Lane by lane
By Aaron Huff
Tammy Thornburg is an expert analyst, but finding the profit margin of every trucking lane is no cakewalk. The routes of her employer, B.R. Williams, change constantly.
To make the process more efficient, Thornburg – senior accounting manager for the Oxford, Ala.-based truckload carrier – created a program with Microsoft Access that uses data from the company’s dispatch, accounting and other databases.
“She can do things you can’t even imagine,” says Greg Brown, chief executive of the 170-truck fleet.
But the Access program soon became a bottleneck. When managers needed information to make pricing and other decisions, they had to come through Thornburg to get it. “Nobody else knows Access,” Brown says. “It is cumbersome.”
So in June 2011, Thornburg converted the program to a networked Excel database. Managers now use pivot tables to sort profitability data by customer, lane, date range and other dimensions.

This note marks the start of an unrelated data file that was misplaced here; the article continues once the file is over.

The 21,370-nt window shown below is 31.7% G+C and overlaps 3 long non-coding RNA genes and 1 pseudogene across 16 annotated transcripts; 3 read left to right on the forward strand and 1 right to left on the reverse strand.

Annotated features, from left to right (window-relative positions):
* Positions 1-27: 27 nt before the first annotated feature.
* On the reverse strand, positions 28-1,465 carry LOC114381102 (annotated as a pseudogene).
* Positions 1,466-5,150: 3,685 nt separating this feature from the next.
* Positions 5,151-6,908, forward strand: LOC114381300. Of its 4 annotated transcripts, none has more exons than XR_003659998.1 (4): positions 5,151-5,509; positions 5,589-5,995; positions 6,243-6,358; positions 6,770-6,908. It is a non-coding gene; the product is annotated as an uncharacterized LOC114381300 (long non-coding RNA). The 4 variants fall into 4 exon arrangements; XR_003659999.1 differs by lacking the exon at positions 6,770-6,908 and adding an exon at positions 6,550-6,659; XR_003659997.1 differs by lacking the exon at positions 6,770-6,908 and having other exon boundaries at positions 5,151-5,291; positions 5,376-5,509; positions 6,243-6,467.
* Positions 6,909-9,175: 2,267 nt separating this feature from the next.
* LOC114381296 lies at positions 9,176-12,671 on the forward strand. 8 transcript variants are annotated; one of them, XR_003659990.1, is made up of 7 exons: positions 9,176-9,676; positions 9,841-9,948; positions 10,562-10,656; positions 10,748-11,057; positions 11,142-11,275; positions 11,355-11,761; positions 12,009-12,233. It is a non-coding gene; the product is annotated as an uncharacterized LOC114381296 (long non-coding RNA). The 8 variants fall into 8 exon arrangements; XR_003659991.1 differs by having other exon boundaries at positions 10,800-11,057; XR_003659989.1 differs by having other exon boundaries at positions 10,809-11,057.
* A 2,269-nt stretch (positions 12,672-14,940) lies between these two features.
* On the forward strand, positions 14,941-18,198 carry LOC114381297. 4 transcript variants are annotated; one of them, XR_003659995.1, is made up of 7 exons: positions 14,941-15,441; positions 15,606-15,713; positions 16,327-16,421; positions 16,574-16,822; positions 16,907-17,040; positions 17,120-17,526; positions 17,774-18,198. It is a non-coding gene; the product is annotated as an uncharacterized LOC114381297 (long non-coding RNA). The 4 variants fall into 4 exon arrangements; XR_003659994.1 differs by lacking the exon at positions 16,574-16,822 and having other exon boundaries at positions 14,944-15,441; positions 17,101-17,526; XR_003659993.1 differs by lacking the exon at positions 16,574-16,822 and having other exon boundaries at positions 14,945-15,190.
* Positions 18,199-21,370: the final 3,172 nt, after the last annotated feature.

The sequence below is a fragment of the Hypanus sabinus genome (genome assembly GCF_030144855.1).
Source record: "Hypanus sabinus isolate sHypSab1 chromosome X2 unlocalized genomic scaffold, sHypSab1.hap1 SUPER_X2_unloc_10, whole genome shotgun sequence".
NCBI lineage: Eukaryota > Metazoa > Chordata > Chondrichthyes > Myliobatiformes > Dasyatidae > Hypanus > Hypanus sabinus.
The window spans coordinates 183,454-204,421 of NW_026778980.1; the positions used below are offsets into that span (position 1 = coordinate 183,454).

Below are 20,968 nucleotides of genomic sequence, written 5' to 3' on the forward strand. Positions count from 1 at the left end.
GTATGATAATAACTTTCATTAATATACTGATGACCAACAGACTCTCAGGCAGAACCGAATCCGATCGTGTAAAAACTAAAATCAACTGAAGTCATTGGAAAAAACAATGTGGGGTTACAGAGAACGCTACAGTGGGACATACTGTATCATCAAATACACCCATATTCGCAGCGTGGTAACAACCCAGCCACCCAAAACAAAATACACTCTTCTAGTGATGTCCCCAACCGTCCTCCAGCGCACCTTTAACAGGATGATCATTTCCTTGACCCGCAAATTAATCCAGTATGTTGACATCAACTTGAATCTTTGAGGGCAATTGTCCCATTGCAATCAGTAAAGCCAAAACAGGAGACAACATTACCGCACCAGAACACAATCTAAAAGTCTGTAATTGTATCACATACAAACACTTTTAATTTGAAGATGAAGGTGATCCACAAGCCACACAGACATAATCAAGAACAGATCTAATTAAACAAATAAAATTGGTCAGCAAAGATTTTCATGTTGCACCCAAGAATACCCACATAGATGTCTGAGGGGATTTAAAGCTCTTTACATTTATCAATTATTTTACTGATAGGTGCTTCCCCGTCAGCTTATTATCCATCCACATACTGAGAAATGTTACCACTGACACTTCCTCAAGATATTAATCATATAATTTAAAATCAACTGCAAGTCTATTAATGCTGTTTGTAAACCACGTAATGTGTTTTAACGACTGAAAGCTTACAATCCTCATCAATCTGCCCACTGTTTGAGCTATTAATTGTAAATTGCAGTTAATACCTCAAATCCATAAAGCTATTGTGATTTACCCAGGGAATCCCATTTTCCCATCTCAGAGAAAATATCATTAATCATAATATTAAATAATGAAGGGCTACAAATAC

“It makes us so much more responsive to lane analysis by providing it in a format that managers can use without our assistance,” Brown says.
The pivot table is designed to show lane profitability on a roundtrip basis. Trips are identified by customer and destination city of outbound loads. Each trip includes costs and revenues of the outbound load and all backhauls.
Managers focus on the net revenue per mile per trip – the difference in gross revenues and expenses divided by miles. The current goal is to average 72 cents of net revenue per mile for all trips. Since June 2011, B.R. Williams has seen gross revenue per mile increase by 5 cents and net revenue by 7 cents. This upward trend only should continue.
“We expect another 4- to 5-cent increase of gross revenue per mile before yearend, along with 5 to 6 cents of net revenue per mile,” Brown says.
“Part of the investment in technology was to help us become more efficient and look at data we were not looking at before.”
– Jodi Farley, director of operations and safety, MinStar Transport
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